It’s now easier than ever to earn extra money from your images by selling them online via micro stock photography sites such as Shutterstock, Fotolia, Dreamstime and many more (please keep reading to find out how much I earn from each stock photography site)..
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It goes without saying that to be successful your shots need to be ‘good stock photographs’ and available in high resolution format. But presuming that all this is in order, how do you maximize sale ability?
Mark Wallace sharing some tips on how you can communicate with your models effectively
October 13, 2010 – Los Angeles – Fotolia LLC and deviantART, Inc. announced today their plans to blend the international microstock business of Fotolia.com with deviantART’s worldwide social network of artists by launching the “deviantART Stock Project with Fotolia.” This new offering is part of deviantART’s plans to establish an integrated commercial stock offering within its network and serves Fotolia’s goal of expanding its footprint in the U.S..
DeviantART is currently home to 15 million members around the world and represents the largest online aggregation of microstock users. The Stock Project marks the first time a microstock provider is tapping the power of community for greater distribution and participation.
For those new to stock photography, or even the experienced, selling your photography on stock agencies may be a daunting exercise: several sites to choose from: Shutterstock, Fotolia, Veer and iStockphoto to name the largest, files that take hours to upload, and keeping track of your sales is just a recipe for headaches.
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Forget carrying around your model & property release papers to your shooting locations, thanks to ApplicationGap which just announced Easy Release.
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Easy Release is an application for your iPhone which replaces inconvenient paper release forms with a slick, streamlined application. The software lets you collect l the data and signatures you need right on your iPhone, then mails a PDF and JPEG of the release right to you.
You can buy the software for $9.99 from iTunes
Pixmac is starting a unique promotion – offering all contributors an opportunity to get money for their pictures even before they´re sold. From 1st February 2009, all contributors who upload their pictures on Pixmac will get a 500 USD sales guarantee for 2 years for every 500 approved pictures. If you want to get the cash immediately, you can choose the option to get 100 USD for every 500 approved pictures – before having had any sales. Portfolios preferred include high quality pictures with people or isolated objects on a white background. This unique opportunity lasts until 28th February 2009.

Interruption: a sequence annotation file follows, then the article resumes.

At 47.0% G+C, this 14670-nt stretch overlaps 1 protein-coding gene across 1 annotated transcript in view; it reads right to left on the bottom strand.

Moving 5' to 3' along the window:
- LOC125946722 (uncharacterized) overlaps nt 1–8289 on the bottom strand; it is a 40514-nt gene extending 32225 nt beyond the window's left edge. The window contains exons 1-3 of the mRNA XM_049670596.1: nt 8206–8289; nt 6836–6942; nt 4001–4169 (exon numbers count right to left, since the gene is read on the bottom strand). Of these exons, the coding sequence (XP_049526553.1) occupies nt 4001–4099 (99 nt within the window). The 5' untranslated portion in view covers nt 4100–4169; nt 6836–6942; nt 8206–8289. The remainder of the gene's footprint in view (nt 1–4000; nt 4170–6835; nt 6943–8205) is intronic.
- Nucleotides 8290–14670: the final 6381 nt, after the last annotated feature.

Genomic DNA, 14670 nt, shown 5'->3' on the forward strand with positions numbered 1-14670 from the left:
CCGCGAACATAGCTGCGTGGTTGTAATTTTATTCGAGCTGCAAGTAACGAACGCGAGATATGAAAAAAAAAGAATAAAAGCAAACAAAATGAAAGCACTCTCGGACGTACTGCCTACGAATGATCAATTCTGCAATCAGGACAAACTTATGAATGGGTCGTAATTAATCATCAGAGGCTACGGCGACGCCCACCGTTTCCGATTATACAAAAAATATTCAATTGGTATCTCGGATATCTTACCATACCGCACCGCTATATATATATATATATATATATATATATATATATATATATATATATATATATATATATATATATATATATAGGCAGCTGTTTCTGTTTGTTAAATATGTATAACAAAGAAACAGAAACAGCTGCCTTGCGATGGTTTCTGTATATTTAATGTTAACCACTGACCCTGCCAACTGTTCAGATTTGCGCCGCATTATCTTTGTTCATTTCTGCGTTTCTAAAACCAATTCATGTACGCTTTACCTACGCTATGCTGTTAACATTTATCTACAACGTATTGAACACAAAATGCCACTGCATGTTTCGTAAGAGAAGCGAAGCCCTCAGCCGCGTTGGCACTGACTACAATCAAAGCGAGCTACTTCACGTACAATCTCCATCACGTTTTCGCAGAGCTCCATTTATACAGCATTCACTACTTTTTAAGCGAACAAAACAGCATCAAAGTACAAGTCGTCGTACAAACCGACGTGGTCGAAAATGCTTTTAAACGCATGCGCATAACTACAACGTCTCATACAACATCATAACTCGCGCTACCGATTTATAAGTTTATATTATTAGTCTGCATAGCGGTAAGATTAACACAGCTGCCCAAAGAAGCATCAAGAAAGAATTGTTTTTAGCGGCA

In this episode, Stock Photographer – Yuri Arcurs – shares some great tips on how to get that natural, genuine smile and full laughing smile – and the importance of freezing between the shots to get crisp, sharp images.
To be serious about stock photography I need white background photos (food shots, everyday objects and things like that). I have a soft box that came with a couple of tungsten lamps. The softbox is 16″ square, open in the front, white sides, and I velcro the background sheet to the inside. I set this up for the first time last night with the lamps aimed through the fabric on either side, and took some test shots. They’re terrible. The background is not white, but pink and shadowy, it looks like an interrogation room, I think the box may be too small to photograph an object as large as Indian corn (one of the things I shot), in short I need advice. If I need more lights how do I “blow out” the background in the box when the box is so small? Should I just forget the box and set up a background drape by itself and fix lights around it? There’s no need to load the test shots here, they look like I shot them with a polaroid camera on a grimy pillowcase in prison.
The tungsten lamps will need to be ditched – they smoke and smell after mere minutes and one doesn’t want to stay on. Cheap.
I need photos with that happy, clean, generic Steven Spielberg white in the background so all you see is that clean, evenly bright white behind the photo subject.
Shooting with White Background for Stock Photography
Posted by LorettaW on November 6, 2008 at 1:19am in DIGITAL PHOTOGRAPHY TECHNIQUES
SnapVillage, empowered by Corbis, today announced the beta opening of a fresh, interactive and innovative online marketplace for user-generated photography at http://www.snapvillage.com. The new website has no membership fees and is now accepting submissions from photographers anywhere in the world and offering image licensing in the United States.
Built from the ground-up after an extensive review and analysis of existing microstock sites and the rapidly evolving Web 2.0 and user-generated environments, the beta opening of SnapVillage introduces innovative advances in the submission, pricing, searching and purchasing of royalty-free (RF) photography that can be bought once and used almost anywhere for any duration.
NEW YORK, NY – June 18, 2007 – Fotolia (http://www.fotolia.com), the first global online marketplace for micro-priced digital stock images, announced today the launch of Fotolia V2. This new version offers users both performance and feature enhancement, as well as two new features: a public API and the ability to distribute vector files.
“Our improvements have been designed around a combination of user feedback and the team’s vision for Fotolia’s continued expansion,” explains Oleg Tscheltzoff, co-founder and president of Fotolia. “We’ve implemented changes to the site based on feedback from some of the country’s top media buyers and from our community of photographers to ensure the best user experience across the board.”
Performance: Speed, Stability and Search enhancement